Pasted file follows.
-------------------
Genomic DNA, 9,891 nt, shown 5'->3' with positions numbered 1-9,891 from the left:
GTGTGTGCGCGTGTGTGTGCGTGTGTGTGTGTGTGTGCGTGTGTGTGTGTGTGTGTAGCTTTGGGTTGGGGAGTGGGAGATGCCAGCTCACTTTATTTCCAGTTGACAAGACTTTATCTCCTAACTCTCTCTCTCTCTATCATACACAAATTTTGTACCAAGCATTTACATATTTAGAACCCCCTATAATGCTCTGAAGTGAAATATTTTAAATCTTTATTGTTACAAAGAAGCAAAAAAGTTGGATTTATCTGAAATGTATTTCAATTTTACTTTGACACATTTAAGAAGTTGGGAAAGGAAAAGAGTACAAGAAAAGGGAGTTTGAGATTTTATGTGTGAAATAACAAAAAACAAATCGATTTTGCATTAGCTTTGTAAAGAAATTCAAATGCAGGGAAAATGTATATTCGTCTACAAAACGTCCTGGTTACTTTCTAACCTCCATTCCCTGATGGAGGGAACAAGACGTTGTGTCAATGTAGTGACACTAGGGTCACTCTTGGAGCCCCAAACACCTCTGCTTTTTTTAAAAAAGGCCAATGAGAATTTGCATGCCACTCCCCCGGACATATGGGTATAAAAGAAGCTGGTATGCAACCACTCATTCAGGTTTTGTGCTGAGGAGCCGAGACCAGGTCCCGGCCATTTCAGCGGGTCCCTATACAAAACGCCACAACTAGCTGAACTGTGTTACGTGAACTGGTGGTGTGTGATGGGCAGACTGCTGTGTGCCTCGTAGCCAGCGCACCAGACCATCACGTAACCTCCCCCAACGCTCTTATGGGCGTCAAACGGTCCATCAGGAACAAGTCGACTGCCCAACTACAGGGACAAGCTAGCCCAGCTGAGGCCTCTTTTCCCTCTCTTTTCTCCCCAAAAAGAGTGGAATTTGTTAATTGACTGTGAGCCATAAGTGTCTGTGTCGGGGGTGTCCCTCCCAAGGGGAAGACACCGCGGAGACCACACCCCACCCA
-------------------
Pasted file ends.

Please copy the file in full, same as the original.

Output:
Genomic DNA, 9,891 nt, shown 5'->3' with positions numbered 1-9,891 from the left:
GTGTGTGCGCGTGTGTGTGCGTGTGTGTGTGTGTGTGCGTGTGTGTGTGTGTGTGTAGCTTTGGGTTGGGGAGTGGGAGATGCCAGCTCACTTTATTTCCAGTTGACAAGACTTTATCTCCTAACTCTCTCTCTCTCTATCATACACAAATTTTGTACCAAGCATTTACATATTTAGAACCCCCTATAATGCTCTGAAGTGAAATATTTTAAATCTTTATTGTTACAAAGAAGCAAAAAAGTTGGATTTATCTGAAATGTATTTCAATTTTACTTTGACACATTTAAGAAGTTGGGAAAGGAAAAGAGTACAAGAAAAGGGAGTTTGAGATTTTATGTGTGAAATAACAAAAAACAAATCGATTTTGCATTAGCTTTGTAAAGAAATTCAAATGCAGGGAAAATGTATATTCGTCTACAAAACGTCCTGGTTACTTTCTAACCTCCATTCCCTGATGGAGGGAACAAGACGTTGTGTCAATGTAGTGACACTAGGGTCACTCTTGGAGCCCCAAACACCTCTGCTTTTTTTAAAAAAGGCCAATGAGAATTTGCATGCCACTCCCCCGGACATATGGGTATAAAAGAAGCTGGTATGCAACCACTCATTCAGGTTTTGTGCTGAGGAGCCGAGACCAGGTCCCGGCCATTTCAGCGGGTCCCTATACAAAACGCCACAACTAGCTGAACTGTGTTACGTGAACTGGTGGTGTGTGATGGGCAGACTGCTGTGTGCCTCGTAGCCAGCGCACCAGACCATCACGTAACCTCCCCCAACGCTCTTATGGGCGTCAAACGGTCCATCAGGAACAAGTCGACTGCCCAACTACAGGGACAAGCTAGCCCAGCTGAGGCCTCTTTTCCCTCTCTTTTCTCCCCAAAAAGAGTGGAATTTGTTAATTGACTGTGAGCCATAAGTGTCTGTGTCGGGGGTGTCCCTCCCAAGGGGAAGACACCGCGGAGACCACACCCCACCCA